The Christmas wars throughout history

The Christmas wars throughout history December 8, 2016

Christmas in the CrosshairsA new book by Gerry Bowler entitled Christmas in the Crosshairs:  Two Thousand Years of Denouncing and Defending the World’s Most Celebrated Holiday points out that the “Christmas wars”–the conflict between secular and religious observances of Christmas–have been going on throughout the history of Christianity.  The Bishop of Amasea complained in 400 A.D. about how Christmas presents make children greedy.  St. Augustine complained about the commercialization of Christmas.  And Christians have long complained about the conflict between the drunken revelry once Theassociated with the day and its true meaning.

Meanwhile opponents of Christianity have tried to either suppress or co-opt the birthday of Christ.  At one point in the Soviet Union, children had to be told that their presents came not from St. Nicholas but from Stalin.  And Nazi Germany sang a revised version of “Silent Night” that replaced Jesus with Hitler.

After the jump, an excerpt from a review of the book.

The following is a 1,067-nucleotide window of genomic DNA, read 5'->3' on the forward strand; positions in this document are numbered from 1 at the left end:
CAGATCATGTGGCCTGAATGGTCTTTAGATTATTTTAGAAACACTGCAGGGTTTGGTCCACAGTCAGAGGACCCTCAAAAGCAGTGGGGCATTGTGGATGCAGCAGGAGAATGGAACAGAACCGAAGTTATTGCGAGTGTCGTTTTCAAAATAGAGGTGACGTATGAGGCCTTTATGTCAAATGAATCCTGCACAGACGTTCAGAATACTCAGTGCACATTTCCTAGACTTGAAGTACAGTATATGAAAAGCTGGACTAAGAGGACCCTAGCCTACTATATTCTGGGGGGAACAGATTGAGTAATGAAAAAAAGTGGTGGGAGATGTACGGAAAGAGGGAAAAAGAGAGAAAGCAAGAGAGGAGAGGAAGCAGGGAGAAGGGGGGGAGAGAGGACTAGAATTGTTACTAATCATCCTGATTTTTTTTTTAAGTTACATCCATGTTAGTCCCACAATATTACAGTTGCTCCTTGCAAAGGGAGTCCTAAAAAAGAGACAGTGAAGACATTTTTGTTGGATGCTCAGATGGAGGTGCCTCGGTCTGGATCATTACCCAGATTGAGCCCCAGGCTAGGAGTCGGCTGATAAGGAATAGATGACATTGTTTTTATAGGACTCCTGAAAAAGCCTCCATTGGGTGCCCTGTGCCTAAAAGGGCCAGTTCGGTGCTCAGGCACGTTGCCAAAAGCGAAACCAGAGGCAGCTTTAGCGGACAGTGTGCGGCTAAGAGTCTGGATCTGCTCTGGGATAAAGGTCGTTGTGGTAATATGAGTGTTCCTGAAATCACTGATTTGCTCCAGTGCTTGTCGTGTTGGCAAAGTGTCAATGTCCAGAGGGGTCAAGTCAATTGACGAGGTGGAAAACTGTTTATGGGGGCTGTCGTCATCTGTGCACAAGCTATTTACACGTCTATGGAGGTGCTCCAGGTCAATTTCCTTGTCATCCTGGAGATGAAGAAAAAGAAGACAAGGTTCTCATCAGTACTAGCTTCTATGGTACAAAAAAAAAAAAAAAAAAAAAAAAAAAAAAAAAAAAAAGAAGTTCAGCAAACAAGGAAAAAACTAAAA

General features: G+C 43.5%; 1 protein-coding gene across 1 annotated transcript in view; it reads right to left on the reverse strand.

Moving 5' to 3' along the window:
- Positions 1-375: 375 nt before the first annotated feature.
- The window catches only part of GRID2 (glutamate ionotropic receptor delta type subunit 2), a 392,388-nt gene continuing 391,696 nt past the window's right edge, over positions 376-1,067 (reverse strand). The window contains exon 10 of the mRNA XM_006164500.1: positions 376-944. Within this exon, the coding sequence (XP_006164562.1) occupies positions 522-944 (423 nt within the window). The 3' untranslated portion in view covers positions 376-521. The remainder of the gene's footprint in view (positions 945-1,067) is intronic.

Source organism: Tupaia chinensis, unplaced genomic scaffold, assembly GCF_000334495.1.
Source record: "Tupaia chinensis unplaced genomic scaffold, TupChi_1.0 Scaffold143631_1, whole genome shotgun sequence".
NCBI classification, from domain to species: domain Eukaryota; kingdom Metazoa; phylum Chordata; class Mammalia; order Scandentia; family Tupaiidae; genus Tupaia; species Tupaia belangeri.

I don’t know if you’ve heard, but the real meaning of Christmas has been sadly overtaken by wanton capitalism in recent years. “This festival teaches even the little children, artless and simple, to be greedy,” as one critic put it. “The tender minds of the young begin to be impressed with that which is commercial and sordid.”

The year was 400, and the anxious writer was the Cappadocian Bishop Asterius of Amasea. Asterius’ pious fretting is quoted in Canadian historian Gerry Bowler’s Christmas in the Crosshairs: Two Thousand Years of Denouncing and Defending the World’s Most Celebrated Holiday, which makes clear that hand-wringing over the correct way to celebrate the Christ child started practically before the kid left the manger.

The refreshing takeaway of Christmas in the Crosshairs is that most contemporary agita about Christmas’ supposed decline is misplaced. The commercialization of Christmas isn’t a recent development; St. Augustine was pleading with people to give alms instead of holiday gifts in the early fifth century. The supposed erasure of Christ from Christmas isn’t new, either; devout killjoys have forever lamented the season’s secular revelry. And the “war on Christmas” has been enlisting troops for centuries; in Communist Russia, Christmas trees were banned, and children were told their gifts came from Stalin, not Santa. Despite all these obstacles, Christmas is now, Bowler announces, “the biggest single event on the planet.”

[Keep reading. . .]


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